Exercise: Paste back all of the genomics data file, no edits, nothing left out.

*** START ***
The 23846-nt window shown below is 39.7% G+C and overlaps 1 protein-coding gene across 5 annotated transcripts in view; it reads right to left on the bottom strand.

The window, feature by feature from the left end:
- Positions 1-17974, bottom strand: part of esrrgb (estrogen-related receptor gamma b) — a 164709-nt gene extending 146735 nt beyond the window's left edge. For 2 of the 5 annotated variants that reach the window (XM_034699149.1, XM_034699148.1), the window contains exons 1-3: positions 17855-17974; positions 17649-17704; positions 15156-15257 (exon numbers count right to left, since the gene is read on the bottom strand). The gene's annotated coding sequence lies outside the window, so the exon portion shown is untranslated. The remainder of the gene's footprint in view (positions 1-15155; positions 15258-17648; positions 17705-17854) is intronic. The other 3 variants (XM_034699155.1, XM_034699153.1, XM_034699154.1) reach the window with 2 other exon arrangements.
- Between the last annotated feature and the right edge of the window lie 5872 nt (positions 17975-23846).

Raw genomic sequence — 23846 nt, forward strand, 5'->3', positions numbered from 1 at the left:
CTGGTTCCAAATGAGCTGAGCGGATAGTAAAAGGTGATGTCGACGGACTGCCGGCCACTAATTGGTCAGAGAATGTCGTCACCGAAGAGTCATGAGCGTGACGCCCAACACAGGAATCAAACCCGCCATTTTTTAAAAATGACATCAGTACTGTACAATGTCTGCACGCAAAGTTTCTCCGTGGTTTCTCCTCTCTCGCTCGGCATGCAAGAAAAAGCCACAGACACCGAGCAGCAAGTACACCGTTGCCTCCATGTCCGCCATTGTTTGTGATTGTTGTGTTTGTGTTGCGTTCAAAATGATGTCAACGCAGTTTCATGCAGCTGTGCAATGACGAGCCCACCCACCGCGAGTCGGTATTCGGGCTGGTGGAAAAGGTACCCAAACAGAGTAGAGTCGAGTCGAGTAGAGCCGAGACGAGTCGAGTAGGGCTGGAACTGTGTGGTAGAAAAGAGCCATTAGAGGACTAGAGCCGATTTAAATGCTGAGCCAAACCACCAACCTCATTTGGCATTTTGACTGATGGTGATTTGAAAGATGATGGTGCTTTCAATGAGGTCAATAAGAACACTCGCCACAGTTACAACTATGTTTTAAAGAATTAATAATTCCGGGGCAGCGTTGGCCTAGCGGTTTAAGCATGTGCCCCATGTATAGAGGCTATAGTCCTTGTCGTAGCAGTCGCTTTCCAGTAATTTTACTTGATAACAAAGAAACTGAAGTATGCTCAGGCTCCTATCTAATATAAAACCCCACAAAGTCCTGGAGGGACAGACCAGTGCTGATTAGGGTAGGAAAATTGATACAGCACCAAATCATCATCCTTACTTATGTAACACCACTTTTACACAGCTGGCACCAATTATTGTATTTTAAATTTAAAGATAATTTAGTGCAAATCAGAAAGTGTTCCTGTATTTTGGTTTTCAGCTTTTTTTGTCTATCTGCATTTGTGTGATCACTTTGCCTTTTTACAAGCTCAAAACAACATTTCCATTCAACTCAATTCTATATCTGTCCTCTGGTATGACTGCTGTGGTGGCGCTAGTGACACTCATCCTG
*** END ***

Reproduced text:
The 23846-nt window shown below is 39.7% G+C and overlaps 1 protein-coding gene across 5 annotated transcripts in view; it reads right to left on the bottom strand.

The window, feature by feature from the left end:
- Positions 1-17974, bottom strand: part of esrrgb (estrogen-related receptor gamma b) — a 164709-nt gene extending 146735 nt beyond the window's left edge. For 2 of the 5 annotated variants that reach the window (XM_034699149.1, XM_034699148.1), the window contains exons 1-3: positions 17855-17974; positions 17649-17704; positions 15156-15257 (exon numbers count right to left, since the gene is read on the bottom strand). The gene's annotated coding sequence lies outside the window, so the exon portion shown is untranslated. The remainder of the gene's footprint in view (positions 1-15155; positions 15258-17648; positions 17705-17854) is intronic. The other 3 variants (XM_034699155.1, XM_034699153.1, XM_034699154.1) reach the window with 2 other exon arrangements.
- Between the last annotated feature and the right edge of the window lie 5872 nt (positions 17975-23846).

Raw genomic sequence — 23846 nt, forward strand, 5'->3', positions numbered from 1 at the left:
CTGGTTCCAAATGAGCTGAGCGGATAGTAAAAGGTGATGTCGACGGACTGCCGGCCACTAATTGGTCAGAGAATGTCGTCACCGAAGAGTCATGAGCGTGACGCCCAACACAGGAATCAAACCCGCCATTTTTTAAAAATGACATCAGTACTGTACAATGTCTGCACGCAAAGTTTCTCCGTGGTTTCTCCTCTCTCGCTCGGCATGCAAGAAAAAGCCACAGACACCGAGCAGCAAGTACACCGTTGCCTCCATGTCCGCCATTGTTTGTGATTGTTGTGTTTGTGTTGCGTTCAAAATGATGTCAACGCAGTTTCATGCAGCTGTGCAATGACGAGCCCACCCACCGCGAGTCGGTATTCGGGCTGGTGGAAAAGGTACCCAAACAGAGTAGAGTCGAGTCGAGTAGAGCCGAGACGAGTCGAGTAGGGCTGGAACTGTGTGGTAGAAAAGAGCCATTAGAGGACTAGAGCCGATTTAAATGCTGAGCCAAACCACCAACCTCATTTGGCATTTTGACTGATGGTGATTTGAAAGATGATGGTGCTTTCAATGAGGTCAATAAGAACACTCGCCACAGTTACAACTATGTTTTAAAGAATTAATAATTCCGGGGCAGCGTTGGCCTAGCGGTTTAAGCATGTGCCCCATGTATAGAGGCTATAGTCCTTGTCGTAGCAGTCGCTTTCCAGTAATTTTACTTGATAACAAAGAAACTGAAGTATGCTCAGGCTCCTATCTAATATAAAACCCCACAAAGTCCTGGAGGGACAGACCAGTGCTGATTAGGGTAGGAAAATTGATACAGCACCAAATCATCATCCTTACTTATGTAACACCACTTTTACACAGCTGGCACCAATTATTGTATTTTAAATTTAAAGATAATTTAGTGCAAATCAGAAAGTGTTCCTGTATTTTGGTTTTCAGCTTTTTTTGTCTATCTGCATTTGTGTGATCACTTTGCCTTTTTACAAGCTCAAAACAACATTTCCATTCAACTCAATTCTATATCTGTCCTCTGGTATGACTGCTGTGGTGGCGCTAGTGACACTCATCCTG